A massive human rights deficit

The UN Human Rights office report on poverty in Afghanistan describes a situation where an overwhelming majority of people are living in poverty: a situation which has reinforced a strong sense of disillusionment and growing scepticism about the future of the democratization process.

Children play in a camp housing Afghans who’ve returned home after 25 years - © UN Photo/Eric KanalsteinAfghanistan is one of the poorest countries on earth with two out of every three of its citizens struggling to provide naan-o-chai (bread and tea) for their families. The maternal mortality rate is the second highest in the world, it ranks at three for child mortality, only a quarter of the population have access to supplies of drinking water and less than 15 percent of women are literate.

Notwithstanding those grim statistics, the report, Human Rights Dimensions of Poverty in Afghanistan, argues that “poverty is neither accidental, nor inevitable in Afghanistan”. Rather, it is caused by and is a consequence of a “massive human rights deficit”. The report calls for a human rights based approach to overcoming poverty: a perspective and analysis that would ensure causes and not just consequences, inform the design and implementation of programmes for the alleviation and elimination of poverty.

Launching the report in Kabul, Norah Niland, the High Commissioner’s Representative in Afghanistan said, “A human rights angle offers a complementary approach to existing poverty reduction strategies.”

The report identifies abuse of power as a key driver of poverty in Afghanistan. It describes corrupted power structures at all levels of Afghan society and a lack of will on the part of the country’s leaders and international partners to address the long history of abuse. There are few public institutions to protect those who want to achieve reform, freedom of expression is curtailed and so for the few who hold power, there are very few incentives to share power, to be guided by the public interest or to keep promises, the report says.

“Sustainable poverty reduction is dependent on efforts that roll back abusive power structures,” Niland said, “Vested interests… frequently shape the public agenda, whether in relation to the law, policy, or the allocation of resources.”

The on-going conflict in Afghanistan also plays a major role in ensuring that most of the population is prevented from enjoying the most basic human rights. The majority of Afghans have at some point, been directly affected by the conflict through deaths, injuries, disability, and destruction of homes, assets and livelihoods essential for survival. But the conflict has had other less obvious effects. The report says the Afghan Government and its international partners give priority to the military effort with a much smaller proportion of funds being directed to development and poverty reduction efforts.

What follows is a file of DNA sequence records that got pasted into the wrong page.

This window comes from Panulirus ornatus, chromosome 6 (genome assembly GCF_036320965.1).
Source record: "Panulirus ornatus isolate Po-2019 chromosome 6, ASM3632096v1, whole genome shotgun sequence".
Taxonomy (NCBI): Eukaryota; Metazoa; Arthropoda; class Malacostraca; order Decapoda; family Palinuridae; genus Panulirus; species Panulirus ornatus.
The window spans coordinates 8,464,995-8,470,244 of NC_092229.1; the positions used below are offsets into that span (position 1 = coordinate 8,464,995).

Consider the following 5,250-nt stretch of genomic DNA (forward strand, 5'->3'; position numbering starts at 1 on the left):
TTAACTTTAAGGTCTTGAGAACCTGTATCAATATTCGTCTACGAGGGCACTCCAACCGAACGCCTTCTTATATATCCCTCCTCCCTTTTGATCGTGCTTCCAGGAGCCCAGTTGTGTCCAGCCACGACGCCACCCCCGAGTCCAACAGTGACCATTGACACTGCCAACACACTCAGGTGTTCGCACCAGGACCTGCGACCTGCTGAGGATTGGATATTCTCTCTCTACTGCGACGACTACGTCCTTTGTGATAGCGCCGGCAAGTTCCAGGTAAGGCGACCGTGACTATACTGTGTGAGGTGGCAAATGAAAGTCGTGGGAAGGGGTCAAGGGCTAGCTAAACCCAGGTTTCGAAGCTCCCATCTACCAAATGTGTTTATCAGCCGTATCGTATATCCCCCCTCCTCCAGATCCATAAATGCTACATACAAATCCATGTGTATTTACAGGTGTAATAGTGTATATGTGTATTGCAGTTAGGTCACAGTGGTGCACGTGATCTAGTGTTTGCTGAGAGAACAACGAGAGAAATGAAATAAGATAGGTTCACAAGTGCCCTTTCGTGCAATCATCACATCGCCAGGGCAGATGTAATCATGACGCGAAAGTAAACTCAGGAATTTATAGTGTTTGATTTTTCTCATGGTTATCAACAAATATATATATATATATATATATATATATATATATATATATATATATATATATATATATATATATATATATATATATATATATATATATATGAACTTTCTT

“Security objectives,” Niland said, “must not sideline the urgent need to ramp up poverty reduction efforts. Resources allocation should not be driven by a military agenda, but by the needs and rights of Afghans especially those who are most impoverished.”

Some groups suffer disproportionately because of discriminatory practices rooted in social and cultural traditions which are not challenged by a better educated populace or the country’s leadership, the report says. Afghans who do not own land, not only find it more difficult to feed themselves and their families, they also find it harder to access credit – one of the few available safety nets. The nomad peoples, the Kuchi are also exposed to systematic discrimination which makes them one of the poorest groups in the country.

The report makes a number of recommendations: enable Afghans to be the architects of their own future through participation in the design and implementation of poverty reduction strategies; address impunity and corruption through fair and transparent processes; and give priority to development objectives rather than short-term military and political agendas.

The report warns that, “A growing number of Afghans are increasingly disillusioned and dispirited as the compact between the people, the Government, and its international partners is widely seen to have not delivered adequately on the most basic fundamentals including security, justice, food, shelter, health, jobs and the prospect of a better future.” The report says that strategies which do not consider the needs and aspirations of the nation’s poor may undermine efforts to achieve peace and stability.

12 April 2010